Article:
On Having Met Mr. Capote

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The famous photograph: Harold Halma's picture on the dustjacket of Other Voices, Other Rooms (1948) caused as much comment and controversy as the prose inside. Truman claimed that the camera had caught him off guard, but in fact he had posed himself and was responsible for both the picture and the publicity.

Thursday, June 20, 2024. I originally wrote this story about 20 years ago. I can’t remember my motivation as Truman Capote had passed on decades before. As you will see when you read it, it was powerful incidence and story in life as a writer. Coincidentally, when I returned to New York from Los Angeles in 1993, I learned that my doctor here, George McCormack, had also been Truman’s personal physician.

So, here it is for those of you who’ve missed it the first time around …

Truman photographed by Cecil Beaton on his first trip to England in 1948.

Truman Capote died 40 years ago this coming August. A highly celebrated, best-selling author American author for four decades in the 20th century. At the time of his death, the man whom Norman Mailer said “wrote the best sentences of any one of (his) generation,” had been on a long decline of notoriety, alcoholism and drug use.

By the time of his passing, the Beautiful People, the Society dowagers and the jet set who sought him out and coddled him for those four decades, people who had vied for his company and an invitation to his Party of the Century — the famous Black and White Ball — had long turned away from and even ostracized him. Even worse, his talent which had taken him to all the great heights he could have dreamed of (without actually becoming a movie star) — magazine covers, talk show guesting, movie cameos and financial riches — had finally eluded and maybe even escaped him. He had had a good ride, even a great one, but his ending obscured all that glory. It even decimated his great and unusual popularity.

I was first aware of Capote as a teenager
 when a friend, a very smart girl who had a natural attraction to romantic notions of the tragic and the bittersweet, was reading his Other Voices, Other Rooms. Then came Breakfast at Tiffany’s. My friend imagined herself as another Holly Golightly, the novel’s main character. Then came the movie of the same title, starring Audrey Hepburn. It spoke to a whole generation of even non-readers idealizing his sophisticated life in the big city.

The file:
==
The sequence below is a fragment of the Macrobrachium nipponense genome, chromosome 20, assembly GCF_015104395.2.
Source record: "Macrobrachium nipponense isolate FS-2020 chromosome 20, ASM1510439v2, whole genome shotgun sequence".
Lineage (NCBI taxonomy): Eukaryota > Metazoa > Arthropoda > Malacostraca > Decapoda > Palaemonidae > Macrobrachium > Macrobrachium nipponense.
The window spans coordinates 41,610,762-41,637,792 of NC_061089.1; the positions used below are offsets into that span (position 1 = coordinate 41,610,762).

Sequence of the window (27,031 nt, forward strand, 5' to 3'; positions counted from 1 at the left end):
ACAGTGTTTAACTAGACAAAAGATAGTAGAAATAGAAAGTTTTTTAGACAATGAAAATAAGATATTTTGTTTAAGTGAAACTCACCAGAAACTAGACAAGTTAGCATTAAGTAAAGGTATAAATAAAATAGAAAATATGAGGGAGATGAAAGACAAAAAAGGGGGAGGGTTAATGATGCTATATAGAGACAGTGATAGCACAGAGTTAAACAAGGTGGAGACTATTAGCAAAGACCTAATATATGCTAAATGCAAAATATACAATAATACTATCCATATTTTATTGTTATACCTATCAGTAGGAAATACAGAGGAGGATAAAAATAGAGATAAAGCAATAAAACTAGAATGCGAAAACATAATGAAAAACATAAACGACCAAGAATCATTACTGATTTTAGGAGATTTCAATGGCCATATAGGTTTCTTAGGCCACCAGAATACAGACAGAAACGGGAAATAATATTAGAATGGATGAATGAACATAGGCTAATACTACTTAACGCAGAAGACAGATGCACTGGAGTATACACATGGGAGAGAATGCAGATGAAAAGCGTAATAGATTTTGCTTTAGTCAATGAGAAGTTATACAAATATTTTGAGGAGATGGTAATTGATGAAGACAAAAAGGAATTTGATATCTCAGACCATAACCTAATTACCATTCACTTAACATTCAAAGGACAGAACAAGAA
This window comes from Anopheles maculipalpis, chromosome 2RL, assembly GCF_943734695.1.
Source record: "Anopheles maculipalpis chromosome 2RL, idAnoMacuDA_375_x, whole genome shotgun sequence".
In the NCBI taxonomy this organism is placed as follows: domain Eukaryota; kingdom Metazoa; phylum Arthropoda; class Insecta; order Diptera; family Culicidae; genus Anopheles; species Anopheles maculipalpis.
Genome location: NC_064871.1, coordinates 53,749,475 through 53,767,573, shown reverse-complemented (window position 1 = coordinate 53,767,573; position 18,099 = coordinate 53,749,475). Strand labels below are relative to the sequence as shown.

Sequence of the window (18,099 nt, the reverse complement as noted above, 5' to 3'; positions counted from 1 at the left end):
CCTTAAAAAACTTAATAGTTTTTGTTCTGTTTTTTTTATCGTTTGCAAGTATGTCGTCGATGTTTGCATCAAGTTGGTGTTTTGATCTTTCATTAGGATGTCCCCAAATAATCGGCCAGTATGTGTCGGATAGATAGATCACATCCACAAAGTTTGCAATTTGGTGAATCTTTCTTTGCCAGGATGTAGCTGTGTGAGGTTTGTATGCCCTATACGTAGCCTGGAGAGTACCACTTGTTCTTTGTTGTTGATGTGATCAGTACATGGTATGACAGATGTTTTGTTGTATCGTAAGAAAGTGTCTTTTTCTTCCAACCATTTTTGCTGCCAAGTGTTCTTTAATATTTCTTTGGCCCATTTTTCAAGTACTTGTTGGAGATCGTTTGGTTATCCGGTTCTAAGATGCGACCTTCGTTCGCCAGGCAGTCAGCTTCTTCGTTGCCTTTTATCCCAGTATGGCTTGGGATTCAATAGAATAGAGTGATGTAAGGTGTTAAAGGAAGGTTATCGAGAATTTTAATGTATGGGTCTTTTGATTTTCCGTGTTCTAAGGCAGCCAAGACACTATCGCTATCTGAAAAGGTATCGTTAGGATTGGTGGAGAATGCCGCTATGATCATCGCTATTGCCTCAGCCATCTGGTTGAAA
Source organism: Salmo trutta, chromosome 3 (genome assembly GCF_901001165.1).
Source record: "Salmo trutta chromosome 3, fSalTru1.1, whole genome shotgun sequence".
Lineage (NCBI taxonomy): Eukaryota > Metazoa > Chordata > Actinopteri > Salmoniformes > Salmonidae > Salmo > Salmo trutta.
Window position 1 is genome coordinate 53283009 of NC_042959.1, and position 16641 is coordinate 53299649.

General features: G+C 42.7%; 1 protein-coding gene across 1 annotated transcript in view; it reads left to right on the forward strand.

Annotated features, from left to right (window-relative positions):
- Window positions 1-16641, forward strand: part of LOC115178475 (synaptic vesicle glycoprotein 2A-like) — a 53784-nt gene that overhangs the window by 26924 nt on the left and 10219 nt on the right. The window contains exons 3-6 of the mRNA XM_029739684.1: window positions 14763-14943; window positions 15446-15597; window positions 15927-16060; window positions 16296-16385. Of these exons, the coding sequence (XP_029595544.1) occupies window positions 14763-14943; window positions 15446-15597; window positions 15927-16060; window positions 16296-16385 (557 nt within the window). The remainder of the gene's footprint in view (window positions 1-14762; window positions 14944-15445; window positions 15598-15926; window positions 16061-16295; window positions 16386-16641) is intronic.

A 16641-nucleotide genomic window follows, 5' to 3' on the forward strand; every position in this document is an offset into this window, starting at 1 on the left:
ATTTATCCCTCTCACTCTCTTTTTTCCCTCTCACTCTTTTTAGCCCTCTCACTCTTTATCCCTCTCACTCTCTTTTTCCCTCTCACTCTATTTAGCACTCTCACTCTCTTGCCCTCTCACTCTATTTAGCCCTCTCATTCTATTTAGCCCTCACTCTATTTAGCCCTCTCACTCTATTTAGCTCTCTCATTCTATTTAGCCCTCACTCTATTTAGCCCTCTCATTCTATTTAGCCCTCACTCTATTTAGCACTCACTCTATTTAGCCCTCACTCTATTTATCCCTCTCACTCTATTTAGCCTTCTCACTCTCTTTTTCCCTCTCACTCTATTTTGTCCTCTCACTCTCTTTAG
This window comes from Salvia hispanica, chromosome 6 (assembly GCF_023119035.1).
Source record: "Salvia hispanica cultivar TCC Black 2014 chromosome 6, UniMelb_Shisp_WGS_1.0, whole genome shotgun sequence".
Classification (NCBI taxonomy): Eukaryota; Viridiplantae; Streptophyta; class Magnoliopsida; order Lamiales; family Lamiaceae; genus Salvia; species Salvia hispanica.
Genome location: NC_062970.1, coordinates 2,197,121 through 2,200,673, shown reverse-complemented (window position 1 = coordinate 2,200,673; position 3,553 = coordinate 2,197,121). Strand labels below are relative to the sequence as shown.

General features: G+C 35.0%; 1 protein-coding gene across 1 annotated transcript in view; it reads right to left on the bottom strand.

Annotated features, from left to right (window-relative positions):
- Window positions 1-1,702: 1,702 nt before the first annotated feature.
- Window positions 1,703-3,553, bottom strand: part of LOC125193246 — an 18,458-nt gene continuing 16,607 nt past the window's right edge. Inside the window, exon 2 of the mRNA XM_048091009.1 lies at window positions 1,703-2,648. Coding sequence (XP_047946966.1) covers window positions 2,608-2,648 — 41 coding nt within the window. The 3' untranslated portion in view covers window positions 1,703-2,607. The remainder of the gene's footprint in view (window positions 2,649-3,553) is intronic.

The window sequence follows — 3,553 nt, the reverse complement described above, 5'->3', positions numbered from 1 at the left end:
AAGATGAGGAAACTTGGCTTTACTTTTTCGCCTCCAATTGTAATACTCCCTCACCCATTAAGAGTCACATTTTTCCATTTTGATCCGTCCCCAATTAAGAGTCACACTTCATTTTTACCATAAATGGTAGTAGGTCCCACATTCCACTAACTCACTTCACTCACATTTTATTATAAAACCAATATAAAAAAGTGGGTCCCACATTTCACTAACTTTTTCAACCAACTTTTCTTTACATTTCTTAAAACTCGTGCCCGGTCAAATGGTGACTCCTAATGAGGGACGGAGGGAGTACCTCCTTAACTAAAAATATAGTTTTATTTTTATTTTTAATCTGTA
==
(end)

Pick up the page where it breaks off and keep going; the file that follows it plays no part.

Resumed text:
And then in the mid-1960s came his sensational In Cold Blood. It was first serialized in four parts in the New Yorker. The first sentence: The village of Holcomb stands on the high wheat plains of western Kansas, a lonesome area that other Kansans call “out there.” The true story  had been the terrible murder of an upstanding, plain and simple, milk-fed family by two aimless, screwed-up thugs from the underside of the same America.

The September 25, 1965 issue of The New Yorker, wherein the first installment of “In Cold Blood” was published.

I had discovered it accidentally, thumbing through a current issue of the New Yorker when I saw Capote’s byline at the end of the piece. (In those days, the New Yorker had no table of contents — bylines were always at the end of a story or article). Because of my own fond memories of Breakfast … I started to read it and soon found I could not stop. For the next three weeks, I lived with an almost religious anticipation waiting for the following Wednesday (when the New Yorker came out on the stands).

It was the most exciting, horrifying, and compelling read. The intense public interest in it lifted Capote’s image into the stratosphere; he became one of those public characters who seemed to be blessed with wit, wisdom, glamour and more than a touch of the offbeat.

The first time was on The David Susskind Show, a Sunday night talk show here in New York. His public persona became a kind of mid-20th century Palm Springs version of Oscar Wilde. He was a small man, almost delicate in his presence; fairly good looking, youthful, professorial, an advertising executive-ish man in a grey flannel suit, Brooks Brothers button down shirt and tie. He had blonde hair, a large head with a high smooth brow and a very blondish face. There was also a bit of the sashay to his movement as he sauntered onto the set of the Susskind show as he took his seat.

Despite his conventional style of dress, there was already something quite far-out (although also a not quite in-your-face quality to his presence about him). And then, of course, there was his voice, with an almost baby talk squeak to it. On first hearing, it naturally came as a shock — a girlish, drawling whiny squeak, like some hipped up Baby Huey. No one in public life talked like that. No one would have dared, it was so outrageously effeminate. But with all the markings of a seriously silly put-on.

Truman “Tells All” on The David Susskind Show (1969).